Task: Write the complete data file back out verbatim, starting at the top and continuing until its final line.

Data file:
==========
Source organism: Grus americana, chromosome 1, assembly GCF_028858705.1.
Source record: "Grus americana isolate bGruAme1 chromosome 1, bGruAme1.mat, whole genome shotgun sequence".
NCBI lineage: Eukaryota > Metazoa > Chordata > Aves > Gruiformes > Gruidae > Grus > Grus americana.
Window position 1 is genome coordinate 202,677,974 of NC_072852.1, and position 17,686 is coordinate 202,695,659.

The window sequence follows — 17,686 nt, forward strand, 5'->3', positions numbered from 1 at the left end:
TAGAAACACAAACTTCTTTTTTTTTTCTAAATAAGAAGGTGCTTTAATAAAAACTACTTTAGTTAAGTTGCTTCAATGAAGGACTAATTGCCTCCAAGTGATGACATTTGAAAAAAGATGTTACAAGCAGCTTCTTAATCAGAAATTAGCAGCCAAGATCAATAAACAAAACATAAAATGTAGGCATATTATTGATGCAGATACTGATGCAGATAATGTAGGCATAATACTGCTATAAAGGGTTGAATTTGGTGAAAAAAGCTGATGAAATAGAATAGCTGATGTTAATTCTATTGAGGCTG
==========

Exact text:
Source organism: Grus americana, chromosome 1, assembly GCF_028858705.1.
Source record: "Grus americana isolate bGruAme1 chromosome 1, bGruAme1.mat, whole genome shotgun sequence".
NCBI lineage: Eukaryota > Metazoa > Chordata > Aves > Gruiformes > Gruidae > Grus > Grus americana.
Window position 1 is genome coordinate 202,677,974 of NC_072852.1, and position 17,686 is coordinate 202,695,659.

The window sequence follows — 17,686 nt, forward strand, 5'->3', positions numbered from 1 at the left end:
TAGAAACACAAACTTCTTTTTTTTTTCTAAATAAGAAGGTGCTTTAATAAAAACTACTTTAGTTAAGTTGCTTCAATGAAGGACTAATTGCCTCCAAGTGATGACATTTGAAAAAAGATGTTACAAGCAGCTTCTTAATCAGAAATTAGCAGCCAAGATCAATAAACAAAACATAAAATGTAGGCATATTATTGATGCAGATACTGATGCAGATAATGTAGGCATAATACTGCTATAAAGGGTTGAATTTGGTGAAAAAAGCTGATGAAATAGAATAGCTGATGTTAATTCTATTGAGGCTG